I was invited by Spotify to write a short memory piece about The Beach Boys' album PET SOUNDS, whose 50th anniversary is closing in. This is what I sent them:
The second LP I ever owned was the Beach Boys' greatest hits collection "Made in U.S.A." I was thirteen at the time, living in suburban Philadelphia, and always looking forward to my next summer vacation to the Jersey shore. I'm not sure when I first heard the Beach Boys, but even then my mind always associated them with the seashore: sun and sand, heat and sweat, Coppertone and girls in bikinis. They didn't sing about boardwalk pizza, soft-serve ice cream parlors, or arcades full of Pac-Man cabinets, but I'm sure "Surfing U.S.A." was playing when I was in those venues!
I listened to whatever other Beach Boys LPs I could find. I remember loving "Wouldn't It Be Nice" but kind of disliking the rest of PET SOUNDS. It wasn't the same up-tempo, positive vibe as LITTLE DEUCE COUPE or ALL SUMMER LONG. Later in my teens, I dove into the "artier" side of classic rock, like Pink Floyd and the back half of the Beatles catalog, and relished in their mature songs about grown-up topics. Considering them too "pop" for my new self, I left the Beach Boys behind.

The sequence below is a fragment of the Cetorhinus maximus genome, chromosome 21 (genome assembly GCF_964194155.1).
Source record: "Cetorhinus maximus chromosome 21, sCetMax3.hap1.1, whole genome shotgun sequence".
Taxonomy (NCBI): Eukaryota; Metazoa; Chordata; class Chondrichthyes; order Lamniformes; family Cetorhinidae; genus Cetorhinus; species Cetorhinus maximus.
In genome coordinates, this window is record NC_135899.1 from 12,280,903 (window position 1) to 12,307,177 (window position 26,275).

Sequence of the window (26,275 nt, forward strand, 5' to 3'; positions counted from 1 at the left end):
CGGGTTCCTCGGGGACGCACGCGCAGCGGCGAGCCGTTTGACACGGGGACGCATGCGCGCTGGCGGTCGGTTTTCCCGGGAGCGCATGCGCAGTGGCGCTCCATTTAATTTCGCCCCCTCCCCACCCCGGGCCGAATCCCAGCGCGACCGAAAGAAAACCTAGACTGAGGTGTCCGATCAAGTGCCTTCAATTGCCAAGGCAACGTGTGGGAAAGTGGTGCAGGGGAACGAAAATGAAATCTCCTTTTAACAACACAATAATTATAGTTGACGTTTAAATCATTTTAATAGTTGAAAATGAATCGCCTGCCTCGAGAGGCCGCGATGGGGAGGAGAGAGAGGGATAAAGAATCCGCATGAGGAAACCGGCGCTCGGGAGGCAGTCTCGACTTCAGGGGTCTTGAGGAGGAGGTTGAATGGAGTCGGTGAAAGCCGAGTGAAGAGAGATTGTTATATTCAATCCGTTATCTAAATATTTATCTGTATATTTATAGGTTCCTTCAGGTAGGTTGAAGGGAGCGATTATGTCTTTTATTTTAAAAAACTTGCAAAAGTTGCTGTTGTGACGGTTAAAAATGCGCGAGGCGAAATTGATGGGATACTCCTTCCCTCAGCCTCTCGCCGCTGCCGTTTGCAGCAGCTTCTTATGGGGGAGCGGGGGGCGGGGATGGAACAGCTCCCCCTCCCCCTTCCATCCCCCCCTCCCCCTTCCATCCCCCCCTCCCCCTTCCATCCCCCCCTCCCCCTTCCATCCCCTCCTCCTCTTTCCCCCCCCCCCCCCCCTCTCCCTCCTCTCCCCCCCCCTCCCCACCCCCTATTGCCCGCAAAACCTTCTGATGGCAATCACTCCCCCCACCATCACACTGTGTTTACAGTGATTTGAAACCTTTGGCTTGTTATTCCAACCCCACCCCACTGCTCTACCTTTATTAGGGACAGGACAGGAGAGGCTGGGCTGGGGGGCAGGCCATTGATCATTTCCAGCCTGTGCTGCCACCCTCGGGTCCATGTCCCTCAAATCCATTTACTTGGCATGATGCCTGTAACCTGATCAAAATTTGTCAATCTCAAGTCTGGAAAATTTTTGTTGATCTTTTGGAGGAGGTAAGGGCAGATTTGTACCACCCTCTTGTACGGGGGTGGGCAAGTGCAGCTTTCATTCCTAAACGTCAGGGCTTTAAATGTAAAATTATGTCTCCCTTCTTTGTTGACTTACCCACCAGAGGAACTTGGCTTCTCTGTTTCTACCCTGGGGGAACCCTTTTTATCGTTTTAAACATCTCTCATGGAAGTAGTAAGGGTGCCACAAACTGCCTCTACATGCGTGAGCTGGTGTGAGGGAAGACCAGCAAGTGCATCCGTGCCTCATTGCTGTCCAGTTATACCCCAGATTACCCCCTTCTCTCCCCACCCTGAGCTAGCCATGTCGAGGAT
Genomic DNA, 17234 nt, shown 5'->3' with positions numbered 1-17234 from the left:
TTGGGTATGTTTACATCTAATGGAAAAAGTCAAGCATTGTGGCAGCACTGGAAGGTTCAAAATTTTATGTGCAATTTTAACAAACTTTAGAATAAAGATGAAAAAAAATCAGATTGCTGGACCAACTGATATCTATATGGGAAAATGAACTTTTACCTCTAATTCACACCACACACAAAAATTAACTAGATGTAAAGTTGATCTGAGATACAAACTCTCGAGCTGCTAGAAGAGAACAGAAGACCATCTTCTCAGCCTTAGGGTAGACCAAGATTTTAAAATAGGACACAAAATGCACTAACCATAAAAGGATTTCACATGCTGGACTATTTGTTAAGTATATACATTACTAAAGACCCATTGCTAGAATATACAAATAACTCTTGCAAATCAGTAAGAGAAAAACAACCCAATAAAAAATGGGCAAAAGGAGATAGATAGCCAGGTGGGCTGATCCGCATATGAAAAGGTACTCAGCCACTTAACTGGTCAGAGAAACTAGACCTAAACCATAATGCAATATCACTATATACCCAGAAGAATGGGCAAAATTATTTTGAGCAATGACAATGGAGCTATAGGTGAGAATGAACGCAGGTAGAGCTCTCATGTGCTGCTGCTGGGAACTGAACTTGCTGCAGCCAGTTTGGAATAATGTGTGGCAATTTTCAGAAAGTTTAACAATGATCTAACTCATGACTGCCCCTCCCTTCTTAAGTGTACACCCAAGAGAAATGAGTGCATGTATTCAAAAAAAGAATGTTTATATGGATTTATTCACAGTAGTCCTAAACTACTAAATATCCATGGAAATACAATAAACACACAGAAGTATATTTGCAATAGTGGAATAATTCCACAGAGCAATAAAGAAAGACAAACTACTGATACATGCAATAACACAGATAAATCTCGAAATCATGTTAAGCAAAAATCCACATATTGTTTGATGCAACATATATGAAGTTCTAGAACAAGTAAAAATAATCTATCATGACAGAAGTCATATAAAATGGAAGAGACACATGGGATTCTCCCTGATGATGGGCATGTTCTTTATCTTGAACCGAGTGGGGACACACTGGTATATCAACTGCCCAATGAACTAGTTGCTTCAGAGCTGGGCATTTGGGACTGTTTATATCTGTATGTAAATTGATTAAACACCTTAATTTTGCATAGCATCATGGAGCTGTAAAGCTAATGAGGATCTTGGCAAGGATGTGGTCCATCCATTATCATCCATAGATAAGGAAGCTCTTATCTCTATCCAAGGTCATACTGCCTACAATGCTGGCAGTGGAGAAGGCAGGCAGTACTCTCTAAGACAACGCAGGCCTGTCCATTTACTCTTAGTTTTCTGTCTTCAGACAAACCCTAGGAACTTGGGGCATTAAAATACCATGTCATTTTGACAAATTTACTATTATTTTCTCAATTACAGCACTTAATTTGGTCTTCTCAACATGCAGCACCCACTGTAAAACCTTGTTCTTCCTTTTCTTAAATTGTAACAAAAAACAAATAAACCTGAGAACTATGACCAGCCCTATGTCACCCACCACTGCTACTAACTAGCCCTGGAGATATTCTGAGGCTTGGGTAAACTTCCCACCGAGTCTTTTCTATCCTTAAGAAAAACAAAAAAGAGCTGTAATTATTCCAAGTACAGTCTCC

Then about three years ago I revisited the Beach Boys on Spotify and listened to their entire catalog, several dozen albums' worth. Once I became a premier member, I kept two of them downloaded on my iPhone at all times: BEACH BOYS' PARTY! and PET SOUNDS. The first LP was the happy, pop-oriented fun from my youth, remixed to sound like they were jamming in your living room. PET SOUNDS, however, was polished, somber, and inspiring ... and it could've been a biographical soundtrack for me from age 14 onward. Many was the day when I felt like "I just wasn't made for these times." Often I'd look at the love of my life and wonder, "God only knows what I'd do without her." The titles on the track listing were like flashpoint memories. The songs are emotional without drowning in melodrama or sap; it's adult music. It's since become my favorite Beach Boys LP.
I am a novelist and the protagonist of my books is Calvin Connor, an Irish immigrant to the United States, and I passed my love for the Beach Boys to him. As a youth in Ireland, the Beach Boys represented an America worth dreaming about: sun, sea, bikini girls, fast cars. The truth about the America Calvin finds himself in as a teenager (and especially as an adult) differs wildly from those idyllic, often visceral Beach Boys images. But maybe in a later book, I'll have Calvin discover the PET SOUNDS album. I wonder what he'll think of it ...